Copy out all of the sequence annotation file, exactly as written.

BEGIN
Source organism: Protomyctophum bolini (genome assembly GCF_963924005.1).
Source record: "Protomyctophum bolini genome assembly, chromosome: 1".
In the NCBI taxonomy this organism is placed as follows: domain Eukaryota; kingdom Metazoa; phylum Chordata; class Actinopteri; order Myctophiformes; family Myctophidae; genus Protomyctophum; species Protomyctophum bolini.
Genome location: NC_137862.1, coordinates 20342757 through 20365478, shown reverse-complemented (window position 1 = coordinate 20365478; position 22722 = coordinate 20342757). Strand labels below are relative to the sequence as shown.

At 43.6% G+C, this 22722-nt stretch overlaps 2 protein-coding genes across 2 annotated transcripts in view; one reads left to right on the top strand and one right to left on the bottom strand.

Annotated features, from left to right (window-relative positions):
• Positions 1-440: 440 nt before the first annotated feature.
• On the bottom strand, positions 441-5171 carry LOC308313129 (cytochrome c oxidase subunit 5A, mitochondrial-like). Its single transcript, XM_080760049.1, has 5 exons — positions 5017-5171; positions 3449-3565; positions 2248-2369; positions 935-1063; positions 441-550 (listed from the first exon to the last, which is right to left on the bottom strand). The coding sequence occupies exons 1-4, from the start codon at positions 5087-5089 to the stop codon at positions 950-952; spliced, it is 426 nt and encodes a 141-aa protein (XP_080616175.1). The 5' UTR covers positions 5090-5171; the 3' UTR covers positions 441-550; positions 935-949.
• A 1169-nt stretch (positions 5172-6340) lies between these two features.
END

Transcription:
Source organism: Protomyctophum bolini (genome assembly GCF_963924005.1).
Source record: "Protomyctophum bolini genome assembly, chromosome: 1".
In the NCBI taxonomy this organism is placed as follows: domain Eukaryota; kingdom Metazoa; phylum Chordata; class Actinopteri; order Myctophiformes; family Myctophidae; genus Protomyctophum; species Protomyctophum bolini.
Genome location: NC_137862.1, coordinates 20342757 through 20365478, shown reverse-complemented (window position 1 = coordinate 20365478; position 22722 = coordinate 20342757). Strand labels below are relative to the sequence as shown.

At 43.6% G+C, this 22722-nt stretch overlaps 2 protein-coding genes across 2 annotated transcripts in view; one reads left to right on the top strand and one right to left on the bottom strand.

Annotated features, from left to right (window-relative positions):
• Positions 1-440: 440 nt before the first annotated feature.
• On the bottom strand, positions 441-5171 carry LOC308313129 (cytochrome c oxidase subunit 5A, mitochondrial-like). Its single transcript, XM_080760049.1, has 5 exons — positions 5017-5171; positions 3449-3565; positions 2248-2369; positions 935-1063; positions 441-550 (listed from the first exon to the last, which is right to left on the bottom strand). The coding sequence occupies exons 1-4, from the start codon at positions 5087-5089 to the stop codon at positions 950-952; spliced, it is 426 nt and encodes a 141-aa protein (XP_080616175.1). The 5' UTR covers positions 5090-5171; the 3' UTR covers positions 441-550; positions 935-949.
• A 1169-nt stretch (positions 5172-6340) lies between these two features.